In CS:GO Suggestions, we lay out changes we think would benefit the game. In this edition, we look at the old school AWP.
Remember the days when kennyS would clutch 1v4’s on Inferno with only his AWP and his ability to walk peak angles? It feels like a long time ago when the young French Prince showed us what a true connoisseur of the AWP could do with the right mindset and skill.
Just watch kennyS’ slick flicks and crazy quick in this highlight compilation. It’s one I always return to. It’s vintage kennyS. But we won’t ever see plays like this anymore. Why? Well back in 2015 on Dec. 3, Valve implemented an update that nerfed the AWP—as well those players who liked to use it.
This nerf may not sound like much, but it basically eliminated the ability to walk around a corner while scoped up to get a quick shot off. During the golden days of 1.6, quick scoping and no scoping were a more reliable. In CS:GO, anybody who has touched the AWP knows that you have to be completely still to get an accurate shot due to the randomness of how the sniper works in this rendition of the game.
This nerf also played a major part in the neutering of Titan and Natus Vincere’s star players: kennyS and Guardian. These two, still playing at a professional around today, were the most dangerous players in the game solely because of how deadly they were the scope in their hands.
In late 2016, Valve squashed another bug that also affected the deadliness of AWPer: the crouch spam. This bug was a must-fix for sure. But it was another blow to those sick-quick AWP kills from the back of Dust 2, where players would pop up for an instant and kill helpless terrorists.
These two nerfs crippled the AWP for a time. But players today still prove that it is a great weapon for either side of the map. We’ve seen the AWP, however, be used more as an opener for rounds and bomb sites alike, instead of being left until last.
Because of these two nerfs to player movements and the weapon itself, it has severely decreased the chances of an AWPer in an unfavorable position to actually clutch it. I can think of a few awesome clips, such has FalleN’s AWP clutch on Overpass where he effectively won a 1v5, and a few Mirage setups, where an AWPer would place themselves on short and have the bomb planted for them.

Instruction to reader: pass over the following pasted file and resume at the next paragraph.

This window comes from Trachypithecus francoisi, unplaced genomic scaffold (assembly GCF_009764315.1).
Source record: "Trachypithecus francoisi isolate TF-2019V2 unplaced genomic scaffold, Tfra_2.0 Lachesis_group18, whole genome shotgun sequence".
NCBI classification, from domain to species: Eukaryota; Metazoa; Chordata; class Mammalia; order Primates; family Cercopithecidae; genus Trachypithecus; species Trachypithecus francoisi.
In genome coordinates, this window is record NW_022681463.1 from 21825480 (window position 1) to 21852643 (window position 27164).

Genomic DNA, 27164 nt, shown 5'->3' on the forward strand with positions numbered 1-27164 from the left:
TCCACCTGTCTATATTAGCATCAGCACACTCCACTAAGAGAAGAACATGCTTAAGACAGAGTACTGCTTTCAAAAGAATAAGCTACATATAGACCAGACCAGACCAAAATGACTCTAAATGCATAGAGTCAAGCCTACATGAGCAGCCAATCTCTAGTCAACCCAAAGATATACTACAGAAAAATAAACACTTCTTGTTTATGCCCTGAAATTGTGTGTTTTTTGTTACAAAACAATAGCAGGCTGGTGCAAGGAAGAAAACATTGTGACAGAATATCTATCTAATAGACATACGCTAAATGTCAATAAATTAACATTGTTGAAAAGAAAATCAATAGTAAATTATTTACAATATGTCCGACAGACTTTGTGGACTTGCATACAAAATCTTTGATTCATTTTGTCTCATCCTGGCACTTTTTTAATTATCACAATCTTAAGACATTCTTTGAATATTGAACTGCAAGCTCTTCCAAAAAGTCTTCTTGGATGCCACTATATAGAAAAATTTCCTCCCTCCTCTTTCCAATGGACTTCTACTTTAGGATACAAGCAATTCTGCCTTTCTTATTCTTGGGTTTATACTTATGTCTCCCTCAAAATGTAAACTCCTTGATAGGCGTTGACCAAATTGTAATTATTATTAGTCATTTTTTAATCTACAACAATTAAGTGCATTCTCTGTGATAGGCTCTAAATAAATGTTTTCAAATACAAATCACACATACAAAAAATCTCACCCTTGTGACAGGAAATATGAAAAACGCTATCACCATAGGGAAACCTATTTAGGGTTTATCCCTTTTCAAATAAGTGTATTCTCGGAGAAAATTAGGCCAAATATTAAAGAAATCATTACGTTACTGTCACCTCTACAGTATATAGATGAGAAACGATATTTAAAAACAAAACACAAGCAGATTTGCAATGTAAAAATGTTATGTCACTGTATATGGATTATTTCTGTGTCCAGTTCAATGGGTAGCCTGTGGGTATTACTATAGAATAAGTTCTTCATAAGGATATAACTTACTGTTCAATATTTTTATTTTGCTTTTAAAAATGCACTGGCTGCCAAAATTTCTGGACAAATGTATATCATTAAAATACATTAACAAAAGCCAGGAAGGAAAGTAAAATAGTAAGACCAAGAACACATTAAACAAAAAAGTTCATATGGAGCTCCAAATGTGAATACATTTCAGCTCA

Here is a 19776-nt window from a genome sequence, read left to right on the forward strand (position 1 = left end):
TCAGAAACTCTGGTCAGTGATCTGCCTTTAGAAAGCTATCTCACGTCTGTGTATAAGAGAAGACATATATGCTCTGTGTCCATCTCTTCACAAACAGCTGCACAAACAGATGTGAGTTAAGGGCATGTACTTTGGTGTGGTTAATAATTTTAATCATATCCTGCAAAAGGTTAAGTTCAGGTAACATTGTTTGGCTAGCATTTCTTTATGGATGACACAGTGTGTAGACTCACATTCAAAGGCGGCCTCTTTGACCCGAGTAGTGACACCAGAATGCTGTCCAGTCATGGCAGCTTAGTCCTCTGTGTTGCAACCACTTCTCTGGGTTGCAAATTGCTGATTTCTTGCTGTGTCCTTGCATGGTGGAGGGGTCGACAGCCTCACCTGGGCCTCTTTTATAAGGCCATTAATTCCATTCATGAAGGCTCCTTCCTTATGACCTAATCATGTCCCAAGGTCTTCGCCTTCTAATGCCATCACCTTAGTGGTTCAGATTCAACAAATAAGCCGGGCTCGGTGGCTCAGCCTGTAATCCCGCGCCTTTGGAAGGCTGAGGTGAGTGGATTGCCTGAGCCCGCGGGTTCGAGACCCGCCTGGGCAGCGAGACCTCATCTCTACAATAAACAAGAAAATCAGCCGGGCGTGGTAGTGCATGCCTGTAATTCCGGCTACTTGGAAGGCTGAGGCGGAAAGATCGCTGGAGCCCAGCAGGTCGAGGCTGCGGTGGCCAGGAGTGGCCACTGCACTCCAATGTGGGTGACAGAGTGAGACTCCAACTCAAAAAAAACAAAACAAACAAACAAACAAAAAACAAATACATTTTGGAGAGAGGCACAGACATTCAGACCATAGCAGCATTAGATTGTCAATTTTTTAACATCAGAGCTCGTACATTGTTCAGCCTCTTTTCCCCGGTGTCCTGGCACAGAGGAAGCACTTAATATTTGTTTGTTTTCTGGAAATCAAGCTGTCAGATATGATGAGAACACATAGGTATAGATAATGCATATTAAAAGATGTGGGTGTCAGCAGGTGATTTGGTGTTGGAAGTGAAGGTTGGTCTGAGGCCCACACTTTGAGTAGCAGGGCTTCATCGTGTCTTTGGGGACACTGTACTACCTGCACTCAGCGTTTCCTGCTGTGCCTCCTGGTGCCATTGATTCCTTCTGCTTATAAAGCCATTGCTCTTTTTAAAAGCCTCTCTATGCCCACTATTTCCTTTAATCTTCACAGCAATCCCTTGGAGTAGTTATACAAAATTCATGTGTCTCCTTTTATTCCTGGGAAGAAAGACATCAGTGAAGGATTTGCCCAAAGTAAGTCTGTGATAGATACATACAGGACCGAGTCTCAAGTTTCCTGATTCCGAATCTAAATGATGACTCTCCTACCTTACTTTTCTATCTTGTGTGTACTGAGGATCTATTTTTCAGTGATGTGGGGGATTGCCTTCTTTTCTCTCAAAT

The AWP as a whole is a high-risk, high-reward weapon. It costs roughly the same amount, and a raw CT side buys with the price tag at $4,750. You could buy an M4, armor and a defuse kit for less at $4,500 so it is a heavy investment. This weapon can get you the early pick seconds into the round or take apart the defense or offense of a site.
But now that this crouch nerf has been in place for a while, why do we need the walk speed so slow? Reverting the walk speed back to its original would make the AWP great again, meaning that after half a round it would no longer be a hindrance to your team. The knowledge that you could effectively retake a site with an AWP without the worry of sluggishly strolling round the corner or risk the no scope could revitalize the superstar AWPers. And it would add a fresh yet familiar dynamic to our games.
We could see more intricate setups including the AWP when it comes to T side inferno. Picture this: You have control of banana and you are preparing for the charge onto B. You know that an AWP will be stationed there. So, with a clever flash and a Molotov, you could force him away and use your AWPer up front to help clear the rest of the angles and the utility burns away, meaning you no longer have to risk two riflers charging headlong into a potential killer crossfire. Additionally, the CT AWPers would now be more effective against those pesky T’s shoulder peeking and hiding behind impenetrable walls. This small revert would allow in-game leaders to mix up the meta a little, giving a little extra space for AWPers to do their things and overall be a more efficient part of the team.
I reached out to Dust Mouret, the analyst and caster, on this topic. His response was short and sweet, “Would be a low priority for me compared to other things I think need tweaking.” That’s a fair point: The pistols, the UMP, and tournament rule sets are two big problems in CS:GO. It does, however, bring me to the next topic in this series, those dreaded pistols.
Is there anything else you think needs to be tweaked? Shoot me an email and let me know.